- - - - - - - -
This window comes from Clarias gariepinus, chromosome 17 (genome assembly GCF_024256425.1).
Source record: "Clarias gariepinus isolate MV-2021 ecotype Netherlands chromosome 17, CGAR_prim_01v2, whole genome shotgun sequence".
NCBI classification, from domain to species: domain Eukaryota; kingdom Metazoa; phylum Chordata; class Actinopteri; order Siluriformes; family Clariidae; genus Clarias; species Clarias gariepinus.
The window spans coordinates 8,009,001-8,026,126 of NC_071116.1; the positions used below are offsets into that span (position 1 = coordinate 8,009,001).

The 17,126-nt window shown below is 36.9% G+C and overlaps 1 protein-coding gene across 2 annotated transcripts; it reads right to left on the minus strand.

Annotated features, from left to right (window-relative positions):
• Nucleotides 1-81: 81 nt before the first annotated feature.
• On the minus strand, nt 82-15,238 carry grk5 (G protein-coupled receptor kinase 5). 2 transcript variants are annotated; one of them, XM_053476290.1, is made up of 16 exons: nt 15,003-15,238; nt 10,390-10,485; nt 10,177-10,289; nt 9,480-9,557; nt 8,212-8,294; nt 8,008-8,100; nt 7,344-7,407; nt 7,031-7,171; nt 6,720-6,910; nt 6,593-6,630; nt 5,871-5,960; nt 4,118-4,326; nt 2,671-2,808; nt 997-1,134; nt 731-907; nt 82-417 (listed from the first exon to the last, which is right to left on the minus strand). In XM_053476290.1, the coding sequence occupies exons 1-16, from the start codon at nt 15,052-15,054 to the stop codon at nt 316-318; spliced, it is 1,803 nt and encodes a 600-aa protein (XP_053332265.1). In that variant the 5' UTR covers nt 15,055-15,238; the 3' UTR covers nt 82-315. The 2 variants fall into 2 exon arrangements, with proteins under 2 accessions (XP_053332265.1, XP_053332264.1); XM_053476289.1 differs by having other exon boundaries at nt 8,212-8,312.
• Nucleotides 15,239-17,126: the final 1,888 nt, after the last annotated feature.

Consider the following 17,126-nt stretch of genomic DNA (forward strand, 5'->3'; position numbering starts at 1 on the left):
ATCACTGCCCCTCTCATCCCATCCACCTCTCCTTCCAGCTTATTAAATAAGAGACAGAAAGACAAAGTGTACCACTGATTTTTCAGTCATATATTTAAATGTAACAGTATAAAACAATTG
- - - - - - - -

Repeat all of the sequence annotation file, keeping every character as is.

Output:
This window comes from Clarias gariepinus, chromosome 17 (genome assembly GCF_024256425.1).
Source record: "Clarias gariepinus isolate MV-2021 ecotype Netherlands chromosome 17, CGAR_prim_01v2, whole genome shotgun sequence".
NCBI classification, from domain to species: domain Eukaryota; kingdom Metazoa; phylum Chordata; class Actinopteri; order Siluriformes; family Clariidae; genus Clarias; species Clarias gariepinus.
The window spans coordinates 8,009,001-8,026,126 of NC_071116.1; the positions used below are offsets into that span (position 1 = coordinate 8,009,001).

The 17,126-nt window shown below is 36.9% G+C and overlaps 1 protein-coding gene across 2 annotated transcripts; it reads right to left on the minus strand.

Annotated features, from left to right (window-relative positions):
• Nucleotides 1-81: 81 nt before the first annotated feature.
• On the minus strand, nt 82-15,238 carry grk5 (G protein-coupled receptor kinase 5). 2 transcript variants are annotated; one of them, XM_053476290.1, is made up of 16 exons: nt 15,003-15,238; nt 10,390-10,485; nt 10,177-10,289; nt 9,480-9,557; nt 8,212-8,294; nt 8,008-8,100; nt 7,344-7,407; nt 7,031-7,171; nt 6,720-6,910; nt 6,593-6,630; nt 5,871-5,960; nt 4,118-4,326; nt 2,671-2,808; nt 997-1,134; nt 731-907; nt 82-417 (listed from the first exon to the last, which is right to left on the minus strand). In XM_053476290.1, the coding sequence occupies exons 1-16, from the start codon at nt 15,052-15,054 to the stop codon at nt 316-318; spliced, it is 1,803 nt and encodes a 600-aa protein (XP_053332265.1). In that variant the 5' UTR covers nt 15,055-15,238; the 3' UTR covers nt 82-315. The 2 variants fall into 2 exon arrangements, with proteins under 2 accessions (XP_053332265.1, XP_053332264.1); XM_053476289.1 differs by having other exon boundaries at nt 8,212-8,312.
• Nucleotides 15,239-17,126: the final 1,888 nt, after the last annotated feature.

Consider the following 17,126-nt stretch of genomic DNA (forward strand, 5'->3'; position numbering starts at 1 on the left):
ATCACTGCCCCTCTCATCCCATCCACCTCTCCTTCCAGCTTATTAAATAAGAGACAGAAAGACAAAGTGTACCACTGATTTTTCAGTCATATATTTAAATGTAACAGTATAAAACAATTG